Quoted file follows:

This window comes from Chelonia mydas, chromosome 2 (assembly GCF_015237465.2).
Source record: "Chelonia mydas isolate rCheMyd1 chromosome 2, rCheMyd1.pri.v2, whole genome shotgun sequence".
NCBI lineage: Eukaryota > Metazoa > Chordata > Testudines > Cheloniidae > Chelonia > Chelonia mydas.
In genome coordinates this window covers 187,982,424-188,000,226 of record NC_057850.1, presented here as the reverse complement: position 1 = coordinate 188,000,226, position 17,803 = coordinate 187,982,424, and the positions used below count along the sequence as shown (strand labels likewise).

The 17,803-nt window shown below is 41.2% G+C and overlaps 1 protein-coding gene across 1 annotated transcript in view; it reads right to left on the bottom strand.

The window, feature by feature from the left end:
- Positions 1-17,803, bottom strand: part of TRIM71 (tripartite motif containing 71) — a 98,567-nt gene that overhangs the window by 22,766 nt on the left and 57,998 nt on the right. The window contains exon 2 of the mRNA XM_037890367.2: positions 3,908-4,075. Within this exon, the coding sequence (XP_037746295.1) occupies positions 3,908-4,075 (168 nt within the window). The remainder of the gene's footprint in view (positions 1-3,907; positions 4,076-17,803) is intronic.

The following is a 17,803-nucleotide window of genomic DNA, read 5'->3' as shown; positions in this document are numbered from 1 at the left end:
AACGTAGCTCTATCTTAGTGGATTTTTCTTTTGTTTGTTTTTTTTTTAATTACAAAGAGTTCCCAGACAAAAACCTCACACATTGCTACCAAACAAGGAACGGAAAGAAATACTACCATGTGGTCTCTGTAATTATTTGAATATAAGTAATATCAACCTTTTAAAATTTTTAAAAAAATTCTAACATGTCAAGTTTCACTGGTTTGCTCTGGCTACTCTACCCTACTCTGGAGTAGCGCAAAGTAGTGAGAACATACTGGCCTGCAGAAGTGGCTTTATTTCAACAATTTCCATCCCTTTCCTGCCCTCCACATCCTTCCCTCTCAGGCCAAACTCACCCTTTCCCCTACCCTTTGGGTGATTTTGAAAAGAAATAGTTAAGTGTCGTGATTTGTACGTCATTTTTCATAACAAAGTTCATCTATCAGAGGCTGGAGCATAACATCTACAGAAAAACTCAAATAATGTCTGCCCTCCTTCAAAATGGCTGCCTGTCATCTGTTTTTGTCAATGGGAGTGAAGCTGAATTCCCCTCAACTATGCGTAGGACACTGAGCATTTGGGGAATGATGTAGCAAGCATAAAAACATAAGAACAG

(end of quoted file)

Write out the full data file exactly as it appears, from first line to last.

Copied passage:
This window comes from Chelonia mydas, chromosome 2 (assembly GCF_015237465.2).
Source record: "Chelonia mydas isolate rCheMyd1 chromosome 2, rCheMyd1.pri.v2, whole genome shotgun sequence".
NCBI lineage: Eukaryota > Metazoa > Chordata > Testudines > Cheloniidae > Chelonia > Chelonia mydas.
In genome coordinates this window covers 187,982,424-188,000,226 of record NC_057850.1, presented here as the reverse complement: position 1 = coordinate 188,000,226, position 17,803 = coordinate 187,982,424, and the positions used below count along the sequence as shown (strand labels likewise).

The 17,803-nt window shown below is 41.2% G+C and overlaps 1 protein-coding gene across 1 annotated transcript in view; it reads right to left on the bottom strand.

The window, feature by feature from the left end:
- Positions 1-17,803, bottom strand: part of TRIM71 (tripartite motif containing 71) — a 98,567-nt gene that overhangs the window by 22,766 nt on the left and 57,998 nt on the right. The window contains exon 2 of the mRNA XM_037890367.2: positions 3,908-4,075. Within this exon, the coding sequence (XP_037746295.1) occupies positions 3,908-4,075 (168 nt within the window). The remainder of the gene's footprint in view (positions 1-3,907; positions 4,076-17,803) is intronic.

The following is a 17,803-nucleotide window of genomic DNA, read 5'->3' as shown; positions in this document are numbered from 1 at the left end:
AACGTAGCTCTATCTTAGTGGATTTTTCTTTTGTTTGTTTTTTTTTTAATTACAAAGAGTTCCCAGACAAAAACCTCACACATTGCTACCAAACAAGGAACGGAAAGAAATACTACCATGTGGTCTCTGTAATTATTTGAATATAAGTAATATCAACCTTTTAAAATTTTTAAAAAAATTCTAACATGTCAAGTTTCACTGGTTTGCTCTGGCTACTCTACCCTACTCTGGAGTAGCGCAAAGTAGTGAGAACATACTGGCCTGCAGAAGTGGCTTTATTTCAACAATTTCCATCCCTTTCCTGCCCTCCACATCCTTCCCTCTCAGGCCAAACTCACCCTTTCCCCTACCCTTTGGGTGATTTTGAAAAGAAATAGTTAAGTGTCGTGATTTGTACGTCATTTTTCATAACAAAGTTCATCTATCAGAGGCTGGAGCATAACATCTACAGAAAAACTCAAATAATGTCTGCCCTCCTTCAAAATGGCTGCCTGTCATCTGTTTTTGTCAATGGGAGTGAAGCTGAATTCCCCTCAACTATGCGTAGGACACTGAGCATTTGGGGAATGATGTAGCAAGCATAAAAACATAAGAACAG